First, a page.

Keizer // is a city located in Marion County, Oregon, United States, along the 45th parallel. As of the 2010 United States Census, its population was 36,478. It lies in the Willamette Valley and is part of the Salem Metropolitan Statistical Area. It was named after brothers Thomas Dove (T. D.) and John Brooks (J. B.) Keizur, two pioneers who arrived in the Wagon Train of 1843, and later filed donation land claims.
Keizer Station shopping center in Keizer
Location in Marion County, Oregon
|Coordinates: Coordinates: |
|• Mayor||Cathy Clark|
|• Total||7.21 sq mi (18.67 km2)|
|• Land||7.09 sq mi (18.36 km2)|
|• Water||0.12 sq mi (0.31 km2)|
|Elevation||132 ft (40 m)|
| • Estimate |
|• Density||5,145.0/sq mi (1,986.5/km2)|
|Time zone||UTC-8 (Pacific)|
|• Summer (DST)||UTC-7 (Pacific)|
|GNIS feature ID||1163084|
|Website||City of Keizer|
The original settlement was at Keizer Bottom, near the banks of the Willamette River. The community was named after Thomas Dove Keizur, one of its first settlers. Somewhere in the translation of donation land claim records, his name was misspelled. The settlement suffered in the flood of 1861, and the inhabitants rebuilt their homes on higher ground. Further floods in 1943, 1945, 1946 and 1948 hampered the growth of the community, and it was not until dams were built in the 1950s to regulate the flow of the Willamette that Keizer began to flourish.
The City of Salem tried to annex the growing community adjacent to its city limits many times. Beginning in 1964, a number of Keizer residents tried to convince the people of Keizer that it would be cheaper and better to form their own city. It was not until November 2, 1982, that, with the support of the nearby unincorporated community of Clear Lake, residents voted to make Keizer a city.
As of the census of 2010, there were 36,478 people, 13,703 households, and 9,498 families residing in the city. The population density was 5,145.0 inhabitants per square mile (1,986.5/km2). There were 14,445 housing units at an average density of 2,037.4 per square mile (786.6/km2). The racial makeup of the city was 82.5% White, 0.8% African American, 1.3% Native American, 1.6% Asian, 0.6% Pacific Islander, 9.0% from other races, and 4.1% from two or more races. Hispanic or Latino of any race were 18.3% of the population.
There were 13,703 households of which 36.9% had children under the age of 18 living with them, 51.0% were married couples living together, 13.3% had a female householder with no husband present, 5.0% had a male householder with no wife present, and 30.7% were non-families. 24.2% of all households were made up of individuals and 10.3% had someone living alone who was 65 years of age or older. The average household size was 2.64 and the average family size was 3.13.
The median age in the city was 35.7 years. 27.3% of residents were under the age of 18; 8.1% were between the ages of 18 and 24; 26.6% were from 25 to 44; 24.7% were from 45 to 64; and 13.3% were 65 years of age or older. The gender makeup of the city was 48.0% male and 52.0% female.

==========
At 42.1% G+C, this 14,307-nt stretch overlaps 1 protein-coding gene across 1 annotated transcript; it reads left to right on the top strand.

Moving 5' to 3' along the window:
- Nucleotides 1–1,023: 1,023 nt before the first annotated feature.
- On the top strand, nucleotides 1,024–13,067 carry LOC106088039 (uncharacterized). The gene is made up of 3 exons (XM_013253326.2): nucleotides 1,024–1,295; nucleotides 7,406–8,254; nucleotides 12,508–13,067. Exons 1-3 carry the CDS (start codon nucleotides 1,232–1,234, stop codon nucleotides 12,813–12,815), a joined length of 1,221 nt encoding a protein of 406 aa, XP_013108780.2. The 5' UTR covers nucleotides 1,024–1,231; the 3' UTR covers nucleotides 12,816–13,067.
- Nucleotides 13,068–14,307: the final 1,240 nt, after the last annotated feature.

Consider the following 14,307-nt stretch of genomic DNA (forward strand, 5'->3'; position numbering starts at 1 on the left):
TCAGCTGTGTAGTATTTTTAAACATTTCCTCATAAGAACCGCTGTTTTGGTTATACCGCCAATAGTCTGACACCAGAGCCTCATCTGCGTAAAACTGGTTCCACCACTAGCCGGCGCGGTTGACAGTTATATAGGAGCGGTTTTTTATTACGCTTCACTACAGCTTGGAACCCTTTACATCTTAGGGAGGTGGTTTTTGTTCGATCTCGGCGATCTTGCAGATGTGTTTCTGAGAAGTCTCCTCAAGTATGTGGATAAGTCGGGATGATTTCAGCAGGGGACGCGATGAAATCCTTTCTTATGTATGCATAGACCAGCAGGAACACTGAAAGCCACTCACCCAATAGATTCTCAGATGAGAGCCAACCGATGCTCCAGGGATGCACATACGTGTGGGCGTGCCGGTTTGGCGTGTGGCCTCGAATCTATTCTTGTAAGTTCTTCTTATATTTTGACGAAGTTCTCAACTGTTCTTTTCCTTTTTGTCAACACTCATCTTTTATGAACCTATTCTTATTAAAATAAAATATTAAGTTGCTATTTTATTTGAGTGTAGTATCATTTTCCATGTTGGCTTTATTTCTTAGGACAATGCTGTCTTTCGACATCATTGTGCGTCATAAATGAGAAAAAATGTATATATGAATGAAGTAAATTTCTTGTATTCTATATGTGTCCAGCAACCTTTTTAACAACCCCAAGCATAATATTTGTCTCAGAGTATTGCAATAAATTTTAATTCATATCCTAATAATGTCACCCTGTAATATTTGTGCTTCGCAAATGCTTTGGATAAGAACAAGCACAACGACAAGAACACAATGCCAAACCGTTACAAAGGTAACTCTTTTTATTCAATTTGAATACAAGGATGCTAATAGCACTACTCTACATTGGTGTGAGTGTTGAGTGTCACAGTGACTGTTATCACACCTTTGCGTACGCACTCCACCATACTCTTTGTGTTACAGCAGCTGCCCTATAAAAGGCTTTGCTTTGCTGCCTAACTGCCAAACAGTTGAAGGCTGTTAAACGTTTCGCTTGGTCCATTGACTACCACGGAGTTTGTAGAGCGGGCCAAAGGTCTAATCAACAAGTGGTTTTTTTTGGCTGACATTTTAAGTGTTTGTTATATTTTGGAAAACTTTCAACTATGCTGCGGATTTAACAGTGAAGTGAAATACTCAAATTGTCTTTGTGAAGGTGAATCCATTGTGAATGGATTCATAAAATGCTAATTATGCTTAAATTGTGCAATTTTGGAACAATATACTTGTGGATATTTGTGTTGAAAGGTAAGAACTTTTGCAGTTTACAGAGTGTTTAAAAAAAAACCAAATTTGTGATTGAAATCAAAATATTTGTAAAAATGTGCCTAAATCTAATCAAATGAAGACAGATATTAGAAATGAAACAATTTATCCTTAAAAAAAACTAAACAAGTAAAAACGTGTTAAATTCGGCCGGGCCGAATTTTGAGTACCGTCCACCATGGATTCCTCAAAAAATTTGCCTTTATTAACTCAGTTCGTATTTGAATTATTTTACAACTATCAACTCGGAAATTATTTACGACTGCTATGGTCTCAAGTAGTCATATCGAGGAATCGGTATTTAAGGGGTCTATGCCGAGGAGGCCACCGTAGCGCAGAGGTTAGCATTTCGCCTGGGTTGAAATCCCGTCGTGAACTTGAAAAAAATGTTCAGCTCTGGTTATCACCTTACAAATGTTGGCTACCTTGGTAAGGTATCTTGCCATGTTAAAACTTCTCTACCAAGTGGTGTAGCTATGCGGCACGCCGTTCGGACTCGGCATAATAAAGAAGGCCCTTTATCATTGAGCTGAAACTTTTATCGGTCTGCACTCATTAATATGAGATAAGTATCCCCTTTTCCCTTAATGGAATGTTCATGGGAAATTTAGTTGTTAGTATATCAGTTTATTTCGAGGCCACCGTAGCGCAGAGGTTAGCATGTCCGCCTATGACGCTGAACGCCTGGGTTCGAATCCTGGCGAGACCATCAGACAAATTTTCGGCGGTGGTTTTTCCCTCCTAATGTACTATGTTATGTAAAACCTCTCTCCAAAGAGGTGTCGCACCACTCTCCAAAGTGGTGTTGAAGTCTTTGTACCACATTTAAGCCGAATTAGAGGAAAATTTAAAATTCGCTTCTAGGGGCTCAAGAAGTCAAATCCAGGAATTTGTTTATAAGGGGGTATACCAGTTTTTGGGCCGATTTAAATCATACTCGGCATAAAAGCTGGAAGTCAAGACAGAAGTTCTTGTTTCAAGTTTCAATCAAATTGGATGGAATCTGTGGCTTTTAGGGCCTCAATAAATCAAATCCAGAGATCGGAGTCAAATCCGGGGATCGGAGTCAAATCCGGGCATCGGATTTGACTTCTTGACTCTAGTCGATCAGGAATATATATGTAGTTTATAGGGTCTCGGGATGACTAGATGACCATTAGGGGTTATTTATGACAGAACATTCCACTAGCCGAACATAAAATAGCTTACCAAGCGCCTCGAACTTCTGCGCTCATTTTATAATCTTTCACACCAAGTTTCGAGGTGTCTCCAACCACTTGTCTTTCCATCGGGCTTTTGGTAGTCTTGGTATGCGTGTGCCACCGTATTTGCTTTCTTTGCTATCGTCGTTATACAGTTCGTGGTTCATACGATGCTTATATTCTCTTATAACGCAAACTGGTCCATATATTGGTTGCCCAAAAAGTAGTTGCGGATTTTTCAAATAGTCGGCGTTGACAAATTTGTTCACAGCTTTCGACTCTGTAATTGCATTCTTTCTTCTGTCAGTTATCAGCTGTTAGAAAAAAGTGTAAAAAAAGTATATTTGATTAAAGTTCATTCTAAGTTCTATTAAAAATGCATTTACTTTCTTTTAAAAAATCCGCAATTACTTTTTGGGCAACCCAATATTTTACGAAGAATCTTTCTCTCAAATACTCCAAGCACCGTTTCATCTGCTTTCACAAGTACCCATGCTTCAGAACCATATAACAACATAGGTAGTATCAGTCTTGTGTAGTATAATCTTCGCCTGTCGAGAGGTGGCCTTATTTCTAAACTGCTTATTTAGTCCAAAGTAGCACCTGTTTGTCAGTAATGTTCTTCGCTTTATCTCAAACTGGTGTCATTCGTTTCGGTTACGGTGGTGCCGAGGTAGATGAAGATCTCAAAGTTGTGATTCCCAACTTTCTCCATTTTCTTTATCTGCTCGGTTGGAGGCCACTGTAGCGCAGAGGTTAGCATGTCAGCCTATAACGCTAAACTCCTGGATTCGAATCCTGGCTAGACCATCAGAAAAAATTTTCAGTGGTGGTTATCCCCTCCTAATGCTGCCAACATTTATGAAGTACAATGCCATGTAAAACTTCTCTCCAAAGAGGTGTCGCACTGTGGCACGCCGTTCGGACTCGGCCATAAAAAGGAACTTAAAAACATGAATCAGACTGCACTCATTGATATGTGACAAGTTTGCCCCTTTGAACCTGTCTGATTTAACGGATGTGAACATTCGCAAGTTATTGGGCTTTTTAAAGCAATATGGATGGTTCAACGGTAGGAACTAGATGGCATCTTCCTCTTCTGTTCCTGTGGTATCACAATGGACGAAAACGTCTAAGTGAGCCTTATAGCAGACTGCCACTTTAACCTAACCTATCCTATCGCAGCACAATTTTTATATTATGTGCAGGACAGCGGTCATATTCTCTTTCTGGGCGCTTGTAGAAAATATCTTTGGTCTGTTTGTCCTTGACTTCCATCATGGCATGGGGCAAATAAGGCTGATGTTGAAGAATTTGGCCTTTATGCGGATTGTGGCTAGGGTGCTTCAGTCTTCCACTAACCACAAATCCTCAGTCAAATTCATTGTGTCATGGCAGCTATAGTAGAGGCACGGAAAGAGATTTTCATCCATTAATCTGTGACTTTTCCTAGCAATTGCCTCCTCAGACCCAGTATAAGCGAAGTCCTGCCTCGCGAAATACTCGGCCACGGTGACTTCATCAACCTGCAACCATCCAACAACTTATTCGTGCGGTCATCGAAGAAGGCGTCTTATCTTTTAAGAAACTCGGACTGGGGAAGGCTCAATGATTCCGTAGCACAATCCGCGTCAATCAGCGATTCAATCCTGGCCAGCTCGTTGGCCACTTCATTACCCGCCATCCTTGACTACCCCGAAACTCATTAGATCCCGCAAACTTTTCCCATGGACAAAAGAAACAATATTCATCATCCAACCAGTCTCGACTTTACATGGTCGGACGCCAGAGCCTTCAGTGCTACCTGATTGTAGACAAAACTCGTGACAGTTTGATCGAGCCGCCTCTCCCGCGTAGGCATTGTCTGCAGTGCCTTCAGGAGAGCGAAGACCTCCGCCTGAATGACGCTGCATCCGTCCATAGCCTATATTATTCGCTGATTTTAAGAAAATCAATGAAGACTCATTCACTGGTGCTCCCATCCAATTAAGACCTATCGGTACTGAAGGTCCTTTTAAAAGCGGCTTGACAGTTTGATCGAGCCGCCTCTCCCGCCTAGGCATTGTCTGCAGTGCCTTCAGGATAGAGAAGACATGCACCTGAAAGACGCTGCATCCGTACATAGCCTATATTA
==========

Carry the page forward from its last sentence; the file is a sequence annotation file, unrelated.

As of the census of 2000, there were 32,203 people, 12,110 households, and 8,646 families residing in the city. The population density was 4,455.7 people per square mile (1,719.7/km²). There were 12,774 housing units at an average density of 1,767.4 per square mile (682.2/km²). The racial makeup of the city was 85.52% White, 0.75% African American, 1.38% Native American, 1.49% Asian, 0.20% Pacific Islander, 7.22% from other races, and 3.44% from two or more races. Hispanic or Latino of any race were 12.27% of the population.
There were 12,110 households out of which 35.6% had children under the age of 18 living with them, 55.8% were married couples living together, 11.2% had a female householder with no husband present, and 28.6% were non-families. 22.4% of all households were made up of individuals and 8.4% had someone living alone who was 65 years of age or older. The average household size was 2.64 and the average family size was 3.07. In the city, the population was 27.7% under the age of 18, 8.2% from 18 to 24, 30.1% from 25 to 44, 21.9% from 45 to 64, and 12.2% who were 65 years of age or older. The median age was 34 years. For every 100 females, there were 94.3 males. For every 100 females age 18 and over, there were 91.2 males The median income for a household in the city was $45,052, and the median income for a family was $49,977. Males had a median income of $37,138 versus $27,032 for females. The per capita income for the city was $20,119. About 6.2% of families and 9.3% of the population were below the poverty line, including 11.7% of those under age 18 and 7.6% of those age 65 or over.
Arts and cultureEdit
Annual cultural eventsEdit
The annual KeizerFEST, formally known as the Iris Festival, takes place in May and showcases Keizer's iris-growing industry. The festival was founded by Schreiner's Iris Gardens, one of the country's largest retail iris growers, and has been facilitated by the Keizer Chamber of Commerce since 1987. Events include a carnival, a beer garden, craft and food vendors, a 5k walk/run, a vintage car show, and a parade.